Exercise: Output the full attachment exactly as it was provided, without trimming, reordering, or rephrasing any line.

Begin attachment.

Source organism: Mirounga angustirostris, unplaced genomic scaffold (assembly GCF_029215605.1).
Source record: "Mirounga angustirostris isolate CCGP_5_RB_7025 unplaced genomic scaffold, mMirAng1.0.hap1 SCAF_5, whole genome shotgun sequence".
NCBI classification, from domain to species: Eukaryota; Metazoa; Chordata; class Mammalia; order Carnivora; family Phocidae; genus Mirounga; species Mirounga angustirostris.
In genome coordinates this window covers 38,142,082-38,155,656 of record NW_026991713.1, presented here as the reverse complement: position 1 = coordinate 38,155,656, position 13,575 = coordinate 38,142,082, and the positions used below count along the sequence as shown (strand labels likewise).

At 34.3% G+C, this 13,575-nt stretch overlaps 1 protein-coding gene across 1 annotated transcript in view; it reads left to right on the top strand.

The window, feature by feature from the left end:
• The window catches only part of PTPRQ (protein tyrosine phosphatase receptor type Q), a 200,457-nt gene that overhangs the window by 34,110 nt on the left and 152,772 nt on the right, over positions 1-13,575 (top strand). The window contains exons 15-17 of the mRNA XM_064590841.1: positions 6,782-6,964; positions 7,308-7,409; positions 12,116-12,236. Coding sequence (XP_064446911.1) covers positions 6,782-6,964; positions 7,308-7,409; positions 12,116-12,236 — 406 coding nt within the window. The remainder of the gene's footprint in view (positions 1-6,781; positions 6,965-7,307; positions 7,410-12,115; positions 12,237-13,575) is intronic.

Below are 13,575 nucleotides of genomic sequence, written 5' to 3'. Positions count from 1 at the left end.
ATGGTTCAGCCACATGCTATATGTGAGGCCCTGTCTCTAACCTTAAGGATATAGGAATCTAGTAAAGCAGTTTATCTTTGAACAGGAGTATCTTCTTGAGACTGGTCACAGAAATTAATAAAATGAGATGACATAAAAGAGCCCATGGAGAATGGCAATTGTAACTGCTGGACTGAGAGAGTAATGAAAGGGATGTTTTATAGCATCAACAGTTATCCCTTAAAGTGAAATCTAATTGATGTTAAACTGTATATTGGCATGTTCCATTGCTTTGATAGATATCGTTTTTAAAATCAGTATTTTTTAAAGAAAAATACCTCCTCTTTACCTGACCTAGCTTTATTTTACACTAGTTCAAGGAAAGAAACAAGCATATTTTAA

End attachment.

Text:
Source organism: Mirounga angustirostris, unplaced genomic scaffold (assembly GCF_029215605.1).
Source record: "Mirounga angustirostris isolate CCGP_5_RB_7025 unplaced genomic scaffold, mMirAng1.0.hap1 SCAF_5, whole genome shotgun sequence".
NCBI classification, from domain to species: Eukaryota; Metazoa; Chordata; class Mammalia; order Carnivora; family Phocidae; genus Mirounga; species Mirounga angustirostris.
In genome coordinates this window covers 38,142,082-38,155,656 of record NW_026991713.1, presented here as the reverse complement: position 1 = coordinate 38,155,656, position 13,575 = coordinate 38,142,082, and the positions used below count along the sequence as shown (strand labels likewise).

At 34.3% G+C, this 13,575-nt stretch overlaps 1 protein-coding gene across 1 annotated transcript in view; it reads left to right on the top strand.

The window, feature by feature from the left end:
• The window catches only part of PTPRQ (protein tyrosine phosphatase receptor type Q), a 200,457-nt gene that overhangs the window by 34,110 nt on the left and 152,772 nt on the right, over positions 1-13,575 (top strand). The window contains exons 15-17 of the mRNA XM_064590841.1: positions 6,782-6,964; positions 7,308-7,409; positions 12,116-12,236. Coding sequence (XP_064446911.1) covers positions 6,782-6,964; positions 7,308-7,409; positions 12,116-12,236 — 406 coding nt within the window. The remainder of the gene's footprint in view (positions 1-6,781; positions 6,965-7,307; positions 7,410-12,115; positions 12,237-13,575) is intronic.

Below are 13,575 nucleotides of genomic sequence, written 5' to 3'. Positions count from 1 at the left end.
ATGGTTCAGCCACATGCTATATGTGAGGCCCTGTCTCTAACCTTAAGGATATAGGAATCTAGTAAAGCAGTTTATCTTTGAACAGGAGTATCTTCTTGAGACTGGTCACAGAAATTAATAAAATGAGATGACATAAAAGAGCCCATGGAGAATGGCAATTGTAACTGCTGGACTGAGAGAGTAATGAAAGGGATGTTTTATAGCATCAACAGTTATCCCTTAAAGTGAAATCTAATTGATGTTAAACTGTATATTGGCATGTTCCATTGCTTTGATAGATATCGTTTTTAAAATCAGTATTTTTTAAAGAAAAATACCTCCTCTTTACCTGACCTAGCTTTATTTTACACTAGTTCAAGGAAAGAAACAAGCATATTTTAA